If you are a credentialed academic in any field at all, then if you espouse policies that are favored by the libertarian, free-market, right wing, you can be assured of a platform for your views in think tanks and the media, even if the subject you are pontificating on are not the ones in which you are credentialed.
Richard Epstein is a good example of that. He is a professor of law. In a recent interview, Isaac Chotiner of The New Yorker questioned him about some contrarian claims that he had made about the coronavirus epidemic. Epstein is one of those who believes that we are over-reacting to the pandemic and that the danger to the economy is greater than the danger to people and we should not be having these tough social distancing rule, views that the Trump administration is anxious to believe, and so his views have been influential and received considerable publicity.
This is not the only field that Epstein has been talking about.
Epstein has long been one of the most cited legal scholars in the country, and is known for his libertarian-minded reading of the Constitution, which envisions a restrained federal government that respects private property. He has also been known to engage with controversial subjects; last fall, he published an article on the Hoover Institution Web site that argued, “The professional skeptics are right: there is today no compelling evidence of an impending climate emergency.”
Epstein initially claimed that there would be no more than 500 deaths in the US and when that number was quickly outstripped, he said that that was an error and that he had meant to say 5,000. But that number has also already been exceeded because today we are over 12,000. While it took 30 days to reach the first 5,000 deaths, the next 5,000 took just five days. (A useful rule of thumb to get a rough estimate of the doubling time of anything is to divide 70 by the current growth rate. So for example, if the growth rate is 14%, then the number will double in five days. The estimates are better for small growth rates and get worse as you go to larger ones but even for 20% growth rates, it is only off by about 10%.)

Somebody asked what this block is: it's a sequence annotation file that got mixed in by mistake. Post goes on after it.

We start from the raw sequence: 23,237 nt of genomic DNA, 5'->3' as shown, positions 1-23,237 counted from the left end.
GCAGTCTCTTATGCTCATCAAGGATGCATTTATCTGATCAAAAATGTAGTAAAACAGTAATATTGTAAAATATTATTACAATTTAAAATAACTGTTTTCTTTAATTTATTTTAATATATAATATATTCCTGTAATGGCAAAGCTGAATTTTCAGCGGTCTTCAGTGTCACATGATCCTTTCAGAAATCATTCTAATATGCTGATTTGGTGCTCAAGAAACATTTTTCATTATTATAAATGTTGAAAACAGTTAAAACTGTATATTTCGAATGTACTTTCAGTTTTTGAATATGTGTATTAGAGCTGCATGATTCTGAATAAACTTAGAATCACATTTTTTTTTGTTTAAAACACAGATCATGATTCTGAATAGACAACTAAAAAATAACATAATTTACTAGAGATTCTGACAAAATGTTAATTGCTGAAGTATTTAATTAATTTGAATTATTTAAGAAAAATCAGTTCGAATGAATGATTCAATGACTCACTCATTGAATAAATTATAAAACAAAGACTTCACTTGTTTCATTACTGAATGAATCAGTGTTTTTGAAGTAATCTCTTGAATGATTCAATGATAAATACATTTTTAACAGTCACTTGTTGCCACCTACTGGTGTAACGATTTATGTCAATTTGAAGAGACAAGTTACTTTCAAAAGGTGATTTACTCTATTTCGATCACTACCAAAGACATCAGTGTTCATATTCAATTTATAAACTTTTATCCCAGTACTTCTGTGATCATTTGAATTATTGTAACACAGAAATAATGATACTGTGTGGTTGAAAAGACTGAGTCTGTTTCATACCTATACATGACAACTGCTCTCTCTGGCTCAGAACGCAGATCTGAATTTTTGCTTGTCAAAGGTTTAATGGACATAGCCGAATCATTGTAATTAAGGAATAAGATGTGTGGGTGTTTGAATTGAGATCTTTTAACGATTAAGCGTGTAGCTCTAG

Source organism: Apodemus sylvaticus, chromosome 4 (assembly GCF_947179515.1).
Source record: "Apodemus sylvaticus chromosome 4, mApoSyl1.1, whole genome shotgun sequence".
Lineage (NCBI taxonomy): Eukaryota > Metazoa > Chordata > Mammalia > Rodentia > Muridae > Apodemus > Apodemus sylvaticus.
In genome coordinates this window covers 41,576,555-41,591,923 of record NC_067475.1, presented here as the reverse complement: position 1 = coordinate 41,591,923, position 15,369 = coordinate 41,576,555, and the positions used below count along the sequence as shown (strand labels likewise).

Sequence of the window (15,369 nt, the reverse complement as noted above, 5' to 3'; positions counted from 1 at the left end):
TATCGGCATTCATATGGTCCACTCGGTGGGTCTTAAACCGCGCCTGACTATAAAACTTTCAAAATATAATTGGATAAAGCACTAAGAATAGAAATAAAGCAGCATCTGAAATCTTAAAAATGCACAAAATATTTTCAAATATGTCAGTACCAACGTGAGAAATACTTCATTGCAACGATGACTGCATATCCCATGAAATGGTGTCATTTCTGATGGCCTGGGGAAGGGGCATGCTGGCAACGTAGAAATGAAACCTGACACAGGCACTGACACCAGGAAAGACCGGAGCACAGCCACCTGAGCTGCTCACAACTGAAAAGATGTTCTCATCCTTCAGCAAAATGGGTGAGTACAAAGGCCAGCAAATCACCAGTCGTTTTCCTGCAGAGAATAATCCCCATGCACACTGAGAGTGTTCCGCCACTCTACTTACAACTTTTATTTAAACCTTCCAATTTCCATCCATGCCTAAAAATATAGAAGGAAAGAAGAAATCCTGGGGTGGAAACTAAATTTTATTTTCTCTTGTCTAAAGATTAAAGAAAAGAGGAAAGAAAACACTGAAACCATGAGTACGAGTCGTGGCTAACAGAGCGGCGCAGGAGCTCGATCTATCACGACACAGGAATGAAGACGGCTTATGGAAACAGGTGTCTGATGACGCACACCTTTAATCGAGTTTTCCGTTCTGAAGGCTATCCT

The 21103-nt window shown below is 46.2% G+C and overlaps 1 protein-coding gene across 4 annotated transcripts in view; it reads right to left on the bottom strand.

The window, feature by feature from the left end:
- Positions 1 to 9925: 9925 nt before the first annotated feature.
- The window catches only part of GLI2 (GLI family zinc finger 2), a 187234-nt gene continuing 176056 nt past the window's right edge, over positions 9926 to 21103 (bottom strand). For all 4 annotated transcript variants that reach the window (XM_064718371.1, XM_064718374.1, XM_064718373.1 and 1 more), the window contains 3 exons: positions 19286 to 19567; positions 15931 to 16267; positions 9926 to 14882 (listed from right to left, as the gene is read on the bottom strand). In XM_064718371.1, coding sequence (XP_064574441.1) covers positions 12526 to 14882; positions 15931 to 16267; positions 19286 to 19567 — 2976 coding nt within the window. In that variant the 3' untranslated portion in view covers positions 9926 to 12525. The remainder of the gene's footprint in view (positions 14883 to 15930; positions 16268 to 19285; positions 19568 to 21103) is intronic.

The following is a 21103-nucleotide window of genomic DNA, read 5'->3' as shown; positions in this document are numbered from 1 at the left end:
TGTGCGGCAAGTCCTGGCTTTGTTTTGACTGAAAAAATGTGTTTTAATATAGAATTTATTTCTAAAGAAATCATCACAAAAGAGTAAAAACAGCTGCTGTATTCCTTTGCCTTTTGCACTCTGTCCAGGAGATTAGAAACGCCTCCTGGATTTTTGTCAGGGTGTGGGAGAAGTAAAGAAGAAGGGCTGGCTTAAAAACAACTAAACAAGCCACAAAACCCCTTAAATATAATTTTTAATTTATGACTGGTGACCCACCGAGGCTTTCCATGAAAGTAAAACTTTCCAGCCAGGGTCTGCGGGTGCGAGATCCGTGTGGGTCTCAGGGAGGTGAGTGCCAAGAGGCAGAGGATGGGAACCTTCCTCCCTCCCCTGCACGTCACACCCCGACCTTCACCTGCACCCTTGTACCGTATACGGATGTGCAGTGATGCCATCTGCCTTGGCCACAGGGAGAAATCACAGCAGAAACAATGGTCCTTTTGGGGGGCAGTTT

Despite Chotiner being polite in his questioning, his persistence in trying to get Epstein to justify his assertions made the latter angry and defensive and he claimed that he was able to speak authoritatively on epidemiology and economics because of his expertise in evolutionary theory. (Remember, he is a law professor.). Chotiner said that Epstein was initially wary about talking to him and agreed only after saying that he was making his own recording of the call. Chotiner has published a transcript of the interview and it makes for interesting reading, because Chotiner follows up the assertions made by Epstein with rebuttals by actual experts in the field.
The transcript of that part of the latter part of the interview is especially fun to read when Epstein gets angry about being challenged and I reproduce that bit below. The bolded passages are Chotiner.
I was just asking about—
I’m saying what I think to be the truth. I mean, I just find it incredible—
I know, but these are scientific issues here.
You know nothing about the subject but are so confident that you’re going to say that I’m a crackpot.
That’s what you’re saying, isn’t it? That’s what you’re saying?
I’m not saying anything of the sort.
Admit to it. You’re saying I’m a crackpot.
I’m not saying anything of the—
Well, what am I then? I’m an amateur? You’re the great scholar on this?
No, no. I’m not a great scholar on this.
Tell me what you think about the quality of the work!
O.K. I’m going to tell you. I think the fact that I am not a great scholar on this and I’m able to find these flaws or these holes in what you wrote is a sign that maybe you should’ve thought harder before writing it.
What it shows is that you are a complete intellectual amateur. Period.
O.K. Can I ask you one more question?
You just don’t know anything about anything. You’re a journalist. Would you like to compare your résumé to mine?
No, actually, I would not.
Then good. Then maybe what you want to do is to say, “Gee, I’m not quite sure that this is right. I’m going to check with somebody else.” But, you want to come at me hard, I am going to come back harder at you. And then if I can’t jam my fingers down your throat, then I am not worth it. But you have basically gone over the line. If you want to ask questions, ask questions. I put forward a model. But a little bit of respect.
When you talk to real experts in a field and ask them to justify what they are saying, they will point to evidence and arguments that form the basis for their beliefs. They tend not to get angry and defensive and lash out at the questioner because they believe that the science speaks for itself.